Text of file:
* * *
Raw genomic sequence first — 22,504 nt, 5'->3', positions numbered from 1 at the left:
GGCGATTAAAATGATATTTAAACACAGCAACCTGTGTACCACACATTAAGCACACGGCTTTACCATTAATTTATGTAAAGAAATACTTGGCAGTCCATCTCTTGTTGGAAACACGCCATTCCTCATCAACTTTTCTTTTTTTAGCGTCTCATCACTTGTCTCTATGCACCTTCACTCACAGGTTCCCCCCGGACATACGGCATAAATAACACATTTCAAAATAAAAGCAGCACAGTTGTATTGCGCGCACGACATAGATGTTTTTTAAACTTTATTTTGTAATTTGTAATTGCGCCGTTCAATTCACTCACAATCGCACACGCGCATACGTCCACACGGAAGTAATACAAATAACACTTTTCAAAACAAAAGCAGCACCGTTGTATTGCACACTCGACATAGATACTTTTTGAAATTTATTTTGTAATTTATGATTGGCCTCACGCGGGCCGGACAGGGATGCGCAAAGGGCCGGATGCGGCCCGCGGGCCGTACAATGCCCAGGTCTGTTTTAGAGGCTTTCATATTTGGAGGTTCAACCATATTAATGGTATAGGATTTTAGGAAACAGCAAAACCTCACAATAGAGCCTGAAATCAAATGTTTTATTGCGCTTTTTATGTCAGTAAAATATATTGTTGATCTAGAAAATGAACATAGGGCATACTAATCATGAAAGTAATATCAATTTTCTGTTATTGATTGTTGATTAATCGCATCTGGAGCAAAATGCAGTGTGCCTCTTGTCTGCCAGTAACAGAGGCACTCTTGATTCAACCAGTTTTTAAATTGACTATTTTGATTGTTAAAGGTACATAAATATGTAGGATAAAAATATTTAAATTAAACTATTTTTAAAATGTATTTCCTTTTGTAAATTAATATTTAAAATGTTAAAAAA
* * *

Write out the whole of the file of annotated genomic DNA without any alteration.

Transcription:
Raw genomic sequence first — 22,504 nt, 5'->3', positions numbered from 1 at the left:
GGCGATTAAAATGATATTTAAACACAGCAACCTGTGTACCACACATTAAGCACACGGCTTTACCATTAATTTATGTAAAGAAATACTTGGCAGTCCATCTCTTGTTGGAAACACGCCATTCCTCATCAACTTTTCTTTTTTTAGCGTCTCATCACTTGTCTCTATGCACCTTCACTCACAGGTTCCCCCCGGACATACGGCATAAATAACACATTTCAAAATAAAAGCAGCACAGTTGTATTGCGCGCACGACATAGATGTTTTTTAAACTTTATTTTGTAATTTGTAATTGCGCCGTTCAATTCACTCACAATCGCACACGCGCATACGTCCACACGGAAGTAATACAAATAACACTTTTCAAAACAAAAGCAGCACCGTTGTATTGCACACTCGACATAGATACTTTTTGAAATTTATTTTGTAATTTATGATTGGCCTCACGCGGGCCGGACAGGGATGCGCAAAGGGCCGGATGCGGCCCGCGGGCCGTACAATGCCCAGGTCTGTTTTAGAGGCTTTCATATTTGGAGGTTCAACCATATTAATGGTATAGGATTTTAGGAAACAGCAAAACCTCACAATAGAGCCTGAAATCAAATGTTTTATTGCGCTTTTTATGTCAGTAAAATATATTGTTGATCTAGAAAATGAACATAGGGCATACTAATCATGAAAGTAATATCAATTTTCTGTTATTGATTGTTGATTAATCGCATCTGGAGCAAAATGCAGTGTGCCTCTTGTCTGCCAGTAACAGAGGCACTCTTGATTCAACCAGTTTTTAAATTGACTATTTTGATTGTTAAAGGTACATAAATATGTAGGATAAAAATATTTAAATTAAACTATTTTTAAAATGTATTTCCTTTTGTAAATTAATATTTAAAATGTTAAAAAA